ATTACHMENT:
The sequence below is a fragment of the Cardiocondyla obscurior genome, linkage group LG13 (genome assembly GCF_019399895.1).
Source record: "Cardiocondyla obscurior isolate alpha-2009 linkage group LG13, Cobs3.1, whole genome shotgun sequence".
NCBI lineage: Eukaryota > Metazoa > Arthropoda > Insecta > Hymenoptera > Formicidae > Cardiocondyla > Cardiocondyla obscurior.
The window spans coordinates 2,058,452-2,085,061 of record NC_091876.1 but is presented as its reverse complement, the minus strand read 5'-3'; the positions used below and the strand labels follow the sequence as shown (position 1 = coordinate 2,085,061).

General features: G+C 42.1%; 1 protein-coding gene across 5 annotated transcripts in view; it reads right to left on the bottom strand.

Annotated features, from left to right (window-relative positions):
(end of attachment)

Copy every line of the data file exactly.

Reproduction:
The sequence below is a fragment of the Cardiocondyla obscurior genome, linkage group LG13 (genome assembly GCF_019399895.1).
Source record: "Cardiocondyla obscurior isolate alpha-2009 linkage group LG13, Cobs3.1, whole genome shotgun sequence".
NCBI lineage: Eukaryota > Metazoa > Arthropoda > Insecta > Hymenoptera > Formicidae > Cardiocondyla > Cardiocondyla obscurior.
The window spans coordinates 2,058,452-2,085,061 of record NC_091876.1 but is presented as its reverse complement, the minus strand read 5'-3'; the positions used below and the strand labels follow the sequence as shown (position 1 = coordinate 2,085,061).

General features: G+C 42.1%; 1 protein-coding gene across 5 annotated transcripts in view; it reads right to left on the bottom strand.

Annotated features, from left to right (window-relative positions):